The next time I did my permitted walk, using the same route as previously, I was challenged by Susanpoozan’s comment on my last post to look for other views. Not difficult in fact – I just had to look to my left on the homeward walk, rather than to the right! Nothing spectacular like Glastonbury Tor to see, but some very agreeable sights, nevertheless.
First, a look along the busy road marking the turn-round point, in the other direction.
The footbridge is a private one between the main grounds (right) and some of the residential accommodation (left) of:
That is one open day that will not be happening.
On my way back, the first thing of note that I saw on my left were these splendid gates, the main vehicle entrance to the school.
They were firmly shut, as sadly were these:
As I passed, I turned my camera right, to see what those ‘lonely’ horses were up to. I could only see three of them.
Opposite, to my left was the way in to the equestrian centre. I must see if I can explore it one of these days…
I’ve tried to find a female equivalent of ‘avuncular’, but, although there are suggestions on line, there is no such word authenticated by common, or even rare, usage. Anyway, I had an auntly visit for the two nights either side of Christmas Day, and we fully exploited the lovely day that was to be outdoors.
A short, sunny, very local morning walk, with Glastonbury Tor to our left (on the outward leg) went unrecorded as far as images are concerned, but it made a good start to the day. After a light lunch, conscious that daylight would not last long, we drove across the moors (formerly known as the Somerset Levels, now renamed the Avalon Marshes) to Burrowbridge, where the King Alfred Inn was the headquarters of the unofficial relief operations during the terrible flooding in 2014. We parked at the National Trust car park, and I offered young-in-heart B. the chance to climb up Barrow Mump, a sort of mini Glastonbury Tor.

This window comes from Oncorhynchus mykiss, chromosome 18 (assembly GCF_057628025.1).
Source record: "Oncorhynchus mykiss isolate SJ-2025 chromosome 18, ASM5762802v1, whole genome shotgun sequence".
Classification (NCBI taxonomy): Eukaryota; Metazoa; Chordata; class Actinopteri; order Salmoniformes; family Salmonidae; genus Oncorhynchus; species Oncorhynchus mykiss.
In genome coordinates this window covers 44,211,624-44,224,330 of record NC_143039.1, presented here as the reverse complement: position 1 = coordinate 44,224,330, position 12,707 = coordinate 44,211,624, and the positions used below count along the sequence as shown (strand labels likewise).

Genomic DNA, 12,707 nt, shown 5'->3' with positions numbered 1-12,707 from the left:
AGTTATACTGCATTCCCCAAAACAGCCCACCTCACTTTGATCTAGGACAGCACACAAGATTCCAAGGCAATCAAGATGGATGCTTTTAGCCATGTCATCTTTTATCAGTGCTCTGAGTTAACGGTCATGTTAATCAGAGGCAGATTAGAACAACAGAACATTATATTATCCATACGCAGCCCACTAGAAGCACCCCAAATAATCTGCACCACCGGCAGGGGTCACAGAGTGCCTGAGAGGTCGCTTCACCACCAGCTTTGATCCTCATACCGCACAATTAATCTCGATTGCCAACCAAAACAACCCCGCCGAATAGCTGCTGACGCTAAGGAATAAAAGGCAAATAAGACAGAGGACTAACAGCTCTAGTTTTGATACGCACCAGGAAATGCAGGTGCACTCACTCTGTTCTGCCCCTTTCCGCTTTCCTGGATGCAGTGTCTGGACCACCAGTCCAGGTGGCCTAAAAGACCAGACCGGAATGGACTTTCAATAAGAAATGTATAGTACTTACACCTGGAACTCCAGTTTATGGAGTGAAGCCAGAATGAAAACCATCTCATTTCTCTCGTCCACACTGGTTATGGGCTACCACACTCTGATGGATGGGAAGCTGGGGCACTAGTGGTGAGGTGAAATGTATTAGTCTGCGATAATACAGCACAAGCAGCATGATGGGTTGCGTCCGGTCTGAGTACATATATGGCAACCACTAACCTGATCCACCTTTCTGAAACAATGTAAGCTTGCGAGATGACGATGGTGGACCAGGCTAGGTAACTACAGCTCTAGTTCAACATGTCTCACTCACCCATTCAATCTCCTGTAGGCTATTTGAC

She was game. (She always is.) I really should have thought ahead and suggested she put on trousers.
It was VERY muddy and even more slippery.
It was not for lack of energy that we decided to abandon our target, but because it just became so difficult and dangerous underfoot. We thought that discretion was the better part of valour. Indeed, we were pretty pleased with our achievement.
The low sun was getting lower , and I was very aware that these were ideal conditions to see the starlings coming in to roost, since it is only in clear skies that they do their amazing murmurations, their swirling and whirling to avoid attacks by birds of prey. (I presume the latter do not hunt in cloudy conditions.) Otherwise they just arrive where they have decided to settle for the night and go straight down to bed.
I had rung the starling hotline, which tells you where our local starlings have settled the previous night. (They come in numbers to feed in my garden during the day!) It is not guaranteed, but likely that they will choose the same place, out of three possibilities, the following night. By a series of questions during the ten-minute drive to what I made a mystery destination, B. managed to work out where, or at any rate why, we were going. We found many people already gathered at RSPB Ham Wall. Ten minutes later the starlings started to arrive. And to murmurate, possibly the best I have ever seen there.
We stayed for about half an hour, and could have stayed for the same time again to see all the stragglers in. The light was going fast and the birds were still streaming in as we left.
I was, as they say, right chuffed, that nature had laid on this spectacle. B. had not visited Somerset for eight years, so this was real treat for both of us.